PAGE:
Homemade Hard Candy is easy to make and really easy to customize to whatever flavor and color you want! This hard candy recipe will become a favorite in your family.
Basic Hard Candy Recipe
How pretty is this candy? I like that it looks like broken glass.
The first time I made it, I didn’t realize how simple this type of candy is to make, it’s just a little time consuming, much like this rock candy recipe.
Only six ingredients and really, the food coloring & powdered sugar dusting at the end are optional.
Why you’ll love this old-fashioned hard candy
So much fun – You get to pick colors, flavors, AND smash it up at the end to make the small pieces.
Holiday season – It’s perfect to make as gifts in little jars around Christmas time.
Customizable – You can easily adjust how much flavoring oil your candy has and you could color coordinate for a holiday, party, or shower.
What is hard candy?
Hard candy is a boiled sweet made of sugar that is usually brightly colored and made to slowly dissolve in your mouth (think Jolly Ranchers).
You can color it with food coloring and use your favorite flavor oils or extracts to get the combo you’re after.
Things you’ll need
- Candy Thermometer – You NEED a candy thermometer to make this hard candy. Not optional.
- Lipped Baking Pan (Jelly Roll Pan) – You also need a pan with a lip. You’ll pour the hot mixture onto the pan to cool and without a lip…you’ll have a mess.
- Silicone Baking Mats – It’ll make your life easier to line the baking pans with silicone baking mats. It’s easy to peel the cooled candy off of.
- Flavor Oils or Flavor Extracts – Like I said, you can likely find individual flavor extracts at your grocery store, but this set has some unique ones – crisp champagne, butter rum, or cinnamon candy, anyone?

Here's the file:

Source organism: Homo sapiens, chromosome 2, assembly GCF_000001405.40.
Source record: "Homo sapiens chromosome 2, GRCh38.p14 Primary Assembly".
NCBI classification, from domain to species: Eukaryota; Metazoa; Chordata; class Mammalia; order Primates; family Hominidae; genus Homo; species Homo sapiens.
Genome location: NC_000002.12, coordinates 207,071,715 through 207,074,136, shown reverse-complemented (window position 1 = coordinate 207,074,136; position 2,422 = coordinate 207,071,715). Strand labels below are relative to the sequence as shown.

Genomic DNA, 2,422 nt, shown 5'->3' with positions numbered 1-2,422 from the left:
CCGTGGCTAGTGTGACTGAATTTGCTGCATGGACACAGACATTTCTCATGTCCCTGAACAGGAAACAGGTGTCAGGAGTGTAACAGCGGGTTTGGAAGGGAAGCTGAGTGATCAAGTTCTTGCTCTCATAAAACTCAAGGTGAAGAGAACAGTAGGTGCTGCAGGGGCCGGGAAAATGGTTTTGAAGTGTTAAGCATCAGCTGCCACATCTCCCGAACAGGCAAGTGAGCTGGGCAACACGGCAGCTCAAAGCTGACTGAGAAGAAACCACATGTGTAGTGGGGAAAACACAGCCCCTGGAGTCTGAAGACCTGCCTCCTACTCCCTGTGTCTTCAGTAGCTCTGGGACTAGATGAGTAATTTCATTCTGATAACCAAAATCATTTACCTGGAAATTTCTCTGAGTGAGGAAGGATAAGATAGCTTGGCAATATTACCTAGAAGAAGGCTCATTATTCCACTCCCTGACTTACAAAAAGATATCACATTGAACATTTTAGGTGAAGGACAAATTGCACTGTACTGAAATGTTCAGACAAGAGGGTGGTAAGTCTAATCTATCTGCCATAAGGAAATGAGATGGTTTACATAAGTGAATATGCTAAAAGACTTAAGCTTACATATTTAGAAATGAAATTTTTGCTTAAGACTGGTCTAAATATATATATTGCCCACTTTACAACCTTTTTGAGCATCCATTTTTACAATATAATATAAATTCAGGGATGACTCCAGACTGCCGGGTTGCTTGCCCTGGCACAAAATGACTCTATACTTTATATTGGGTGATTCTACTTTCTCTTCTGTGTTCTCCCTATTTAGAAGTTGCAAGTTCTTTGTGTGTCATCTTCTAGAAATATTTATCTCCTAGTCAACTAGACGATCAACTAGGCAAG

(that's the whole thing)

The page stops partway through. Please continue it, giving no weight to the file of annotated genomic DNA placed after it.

- Food coloring – I always recommend this color performance kit. It has a really helpful color chart that makes mixing whatever color you want really easy.
Below is a list of the ingredients you’ll need to gather to make this recipe. Scroll all the way down for the full recipe card.
- Sugar – White, granulated sugar. This is candy, after all.
- Light Corn Syrup – Karo syrup is used for a light sweet flavor, in sauces and jams and such. It is made with real vanilla.
- Water – cold water, just from the tap.
- Extract or Oil Flavoring – We used strawberry and lemon in this batch but there are many possibilities. Oils will be more potent that extracts but use what you can find.
- Food Coloring – Not necessary, but candy just isn’t as pretty without it.
- Powdered Sugar – Sometimes called icing sugar or confectioners’ sugar. You’ll dust the finished candy with powdered sugar to prevent it from sticking.
How to make Homemade Hard Candy
This section shows you how to make this recipe, with process photos showing the steps to help you visualize it. For full instructions, including amounts and temperatures, see the recipe card below.
Making homemade hard candy is probably easier than you think!